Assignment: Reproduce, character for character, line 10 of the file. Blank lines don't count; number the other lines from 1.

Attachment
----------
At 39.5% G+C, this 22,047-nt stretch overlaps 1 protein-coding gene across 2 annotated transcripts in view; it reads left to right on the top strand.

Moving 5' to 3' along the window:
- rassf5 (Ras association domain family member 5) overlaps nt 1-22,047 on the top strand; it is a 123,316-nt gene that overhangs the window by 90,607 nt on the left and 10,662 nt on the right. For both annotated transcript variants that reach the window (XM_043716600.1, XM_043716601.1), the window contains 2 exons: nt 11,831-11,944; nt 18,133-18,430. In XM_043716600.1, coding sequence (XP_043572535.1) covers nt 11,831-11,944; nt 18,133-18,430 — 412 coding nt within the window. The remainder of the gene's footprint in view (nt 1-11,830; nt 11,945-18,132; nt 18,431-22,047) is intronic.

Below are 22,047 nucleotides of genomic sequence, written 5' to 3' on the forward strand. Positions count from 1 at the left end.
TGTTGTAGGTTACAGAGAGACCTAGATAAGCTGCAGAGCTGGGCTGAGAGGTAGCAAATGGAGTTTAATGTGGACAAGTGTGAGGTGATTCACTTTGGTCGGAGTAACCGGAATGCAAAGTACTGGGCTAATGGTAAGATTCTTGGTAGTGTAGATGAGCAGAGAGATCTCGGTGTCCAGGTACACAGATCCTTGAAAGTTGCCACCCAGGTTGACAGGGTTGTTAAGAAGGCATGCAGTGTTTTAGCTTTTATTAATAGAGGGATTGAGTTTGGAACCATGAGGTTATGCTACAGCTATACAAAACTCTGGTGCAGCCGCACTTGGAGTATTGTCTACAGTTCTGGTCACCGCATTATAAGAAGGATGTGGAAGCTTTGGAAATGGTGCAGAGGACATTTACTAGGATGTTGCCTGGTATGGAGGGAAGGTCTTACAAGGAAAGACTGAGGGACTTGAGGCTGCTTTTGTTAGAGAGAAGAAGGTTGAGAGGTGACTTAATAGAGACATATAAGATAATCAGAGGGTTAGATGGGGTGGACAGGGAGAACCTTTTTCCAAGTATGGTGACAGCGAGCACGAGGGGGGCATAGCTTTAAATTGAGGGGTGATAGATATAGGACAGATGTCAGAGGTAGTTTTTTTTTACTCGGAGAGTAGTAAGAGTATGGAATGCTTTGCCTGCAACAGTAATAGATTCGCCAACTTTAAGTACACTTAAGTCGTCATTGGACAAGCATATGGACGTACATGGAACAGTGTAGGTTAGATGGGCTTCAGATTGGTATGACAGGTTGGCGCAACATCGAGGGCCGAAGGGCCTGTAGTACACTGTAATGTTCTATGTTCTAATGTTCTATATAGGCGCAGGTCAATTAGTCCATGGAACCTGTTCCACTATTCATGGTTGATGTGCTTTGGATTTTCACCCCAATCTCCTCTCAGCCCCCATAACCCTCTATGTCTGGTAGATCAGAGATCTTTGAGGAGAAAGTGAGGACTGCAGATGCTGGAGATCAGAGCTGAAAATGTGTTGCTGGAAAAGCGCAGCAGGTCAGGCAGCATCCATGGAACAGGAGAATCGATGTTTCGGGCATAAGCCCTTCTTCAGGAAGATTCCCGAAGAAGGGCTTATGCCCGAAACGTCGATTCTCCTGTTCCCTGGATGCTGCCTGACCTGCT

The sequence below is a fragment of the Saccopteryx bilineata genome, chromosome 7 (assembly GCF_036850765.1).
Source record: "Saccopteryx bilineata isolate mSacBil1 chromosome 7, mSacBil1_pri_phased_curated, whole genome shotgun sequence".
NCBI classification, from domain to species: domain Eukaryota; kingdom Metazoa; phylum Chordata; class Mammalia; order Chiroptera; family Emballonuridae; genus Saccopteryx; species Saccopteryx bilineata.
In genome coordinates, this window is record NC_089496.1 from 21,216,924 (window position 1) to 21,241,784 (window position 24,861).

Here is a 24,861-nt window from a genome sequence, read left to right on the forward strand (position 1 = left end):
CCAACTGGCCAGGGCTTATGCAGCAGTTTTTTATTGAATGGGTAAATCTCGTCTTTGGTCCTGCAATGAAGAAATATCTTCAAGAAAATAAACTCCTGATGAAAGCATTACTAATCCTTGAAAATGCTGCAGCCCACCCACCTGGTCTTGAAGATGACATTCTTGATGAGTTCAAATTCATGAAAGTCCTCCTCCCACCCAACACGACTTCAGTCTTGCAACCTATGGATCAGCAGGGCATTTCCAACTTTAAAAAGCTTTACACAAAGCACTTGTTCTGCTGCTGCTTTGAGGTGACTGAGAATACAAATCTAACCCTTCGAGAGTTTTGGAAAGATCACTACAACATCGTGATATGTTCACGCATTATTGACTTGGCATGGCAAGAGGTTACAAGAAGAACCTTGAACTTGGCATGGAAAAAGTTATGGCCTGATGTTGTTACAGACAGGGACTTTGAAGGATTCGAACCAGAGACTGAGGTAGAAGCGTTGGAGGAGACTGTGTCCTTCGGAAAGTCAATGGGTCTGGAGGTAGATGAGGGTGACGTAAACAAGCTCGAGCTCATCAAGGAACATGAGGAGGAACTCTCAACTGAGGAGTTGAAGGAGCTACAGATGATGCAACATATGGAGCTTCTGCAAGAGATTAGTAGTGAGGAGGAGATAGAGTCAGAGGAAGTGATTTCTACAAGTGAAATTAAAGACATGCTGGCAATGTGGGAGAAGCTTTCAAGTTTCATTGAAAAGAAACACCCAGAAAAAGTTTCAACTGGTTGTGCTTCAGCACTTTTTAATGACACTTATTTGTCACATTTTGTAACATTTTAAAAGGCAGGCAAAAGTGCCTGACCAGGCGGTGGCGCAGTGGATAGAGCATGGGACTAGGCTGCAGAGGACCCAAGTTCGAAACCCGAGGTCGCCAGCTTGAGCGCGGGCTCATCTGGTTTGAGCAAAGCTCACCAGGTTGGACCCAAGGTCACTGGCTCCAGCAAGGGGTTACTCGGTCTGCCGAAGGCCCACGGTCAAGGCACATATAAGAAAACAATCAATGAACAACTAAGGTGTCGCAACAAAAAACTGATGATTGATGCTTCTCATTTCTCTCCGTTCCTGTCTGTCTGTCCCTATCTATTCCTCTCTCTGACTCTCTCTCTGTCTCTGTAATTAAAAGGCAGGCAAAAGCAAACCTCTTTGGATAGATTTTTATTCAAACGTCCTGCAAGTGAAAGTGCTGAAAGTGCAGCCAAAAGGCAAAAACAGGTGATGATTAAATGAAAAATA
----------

Here is a 24,861-nt window from a genome sequence, read left to right on the forward strand (position 1 = left end):